Catullus 8 Essay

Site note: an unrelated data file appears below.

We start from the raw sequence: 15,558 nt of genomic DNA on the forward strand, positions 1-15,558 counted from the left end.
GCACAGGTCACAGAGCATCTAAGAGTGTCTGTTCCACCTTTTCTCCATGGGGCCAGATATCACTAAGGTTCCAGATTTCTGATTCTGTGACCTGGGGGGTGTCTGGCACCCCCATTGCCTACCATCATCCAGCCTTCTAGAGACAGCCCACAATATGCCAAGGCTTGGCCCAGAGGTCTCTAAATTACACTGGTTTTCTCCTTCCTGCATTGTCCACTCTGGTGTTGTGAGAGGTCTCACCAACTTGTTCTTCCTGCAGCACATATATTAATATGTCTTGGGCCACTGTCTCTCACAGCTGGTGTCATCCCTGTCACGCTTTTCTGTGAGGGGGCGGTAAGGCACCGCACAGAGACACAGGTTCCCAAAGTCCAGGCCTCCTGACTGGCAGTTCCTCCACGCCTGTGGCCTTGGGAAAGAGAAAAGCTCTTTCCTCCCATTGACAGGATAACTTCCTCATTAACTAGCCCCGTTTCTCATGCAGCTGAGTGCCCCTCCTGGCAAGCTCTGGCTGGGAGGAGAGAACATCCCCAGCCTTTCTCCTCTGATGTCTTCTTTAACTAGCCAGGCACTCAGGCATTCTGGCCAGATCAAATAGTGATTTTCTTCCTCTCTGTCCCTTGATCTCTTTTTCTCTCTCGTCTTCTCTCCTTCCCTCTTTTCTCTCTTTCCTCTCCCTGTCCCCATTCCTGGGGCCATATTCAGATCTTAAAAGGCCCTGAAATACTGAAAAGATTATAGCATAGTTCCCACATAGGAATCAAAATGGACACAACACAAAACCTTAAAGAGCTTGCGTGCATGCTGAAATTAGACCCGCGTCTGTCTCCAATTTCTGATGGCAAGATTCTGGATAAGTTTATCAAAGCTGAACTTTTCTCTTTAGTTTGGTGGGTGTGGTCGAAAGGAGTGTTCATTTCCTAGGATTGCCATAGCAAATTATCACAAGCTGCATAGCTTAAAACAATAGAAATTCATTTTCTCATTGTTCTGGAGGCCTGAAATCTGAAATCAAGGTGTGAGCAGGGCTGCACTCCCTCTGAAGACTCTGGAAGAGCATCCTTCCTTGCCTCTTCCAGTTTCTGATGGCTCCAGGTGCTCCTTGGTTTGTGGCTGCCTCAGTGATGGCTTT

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Long Essay- Catullus 8 In Catullus 8, Catullus is unsure of what he should do now that Lesbia had left him. It seems as though her leaving was a rather recent occurrence, as Catullus is still confused as to how he should feel about it. In the beginning, Catullus addresses himself, telling himself to stop being a fool (Miser Catulle, desinas ineptire) and to give up on what is already lost and ruined. This shows some sense in Catullus, and that he is ready to get over his feelings for Lesbia and stop being a fool. In these first two lines, Catullus seems to be very levelheaded, and has a very firm mindset, which is that he needs to get over Lesbia. However, through remembering happier times, his resolve wavers. In lines three through eight, Catullus remembers a time when he was in Lesbia’s favor. He repeats the line “fulsere candidi tibi soles” in a form in both lines three and line eight, which puts emphasis on the fact that at one time, “bright suns shone for him” meaning that he was very happy and fortunate when he was in Lesbia’s favor. He remembered when he would go wherever the girl (Lesbia) would lead him (“cum ventitabas quo puella ducebat,” line four) and how he loved her more than any girl could ever be loved. By remembering these times, Catullus is reminded of just how happy he was when he was with Lesbia, which causes his previous firmness of mind, that he was to stop being a fool and forget about Lesbia, to waver a bit. In the next section, Catullus switches back to present tense, which shows how the current situation was at the time he was writing the poem and returns some of his firmness of mind to him as he realizes the pointlessness of reminiscing. Almost as a reminder to himself after recalling his happy memories, Catullus says in line nine “Nunc iam illa non volt,” meaning that now Lesbia wants him no more. He then goes on to regain his
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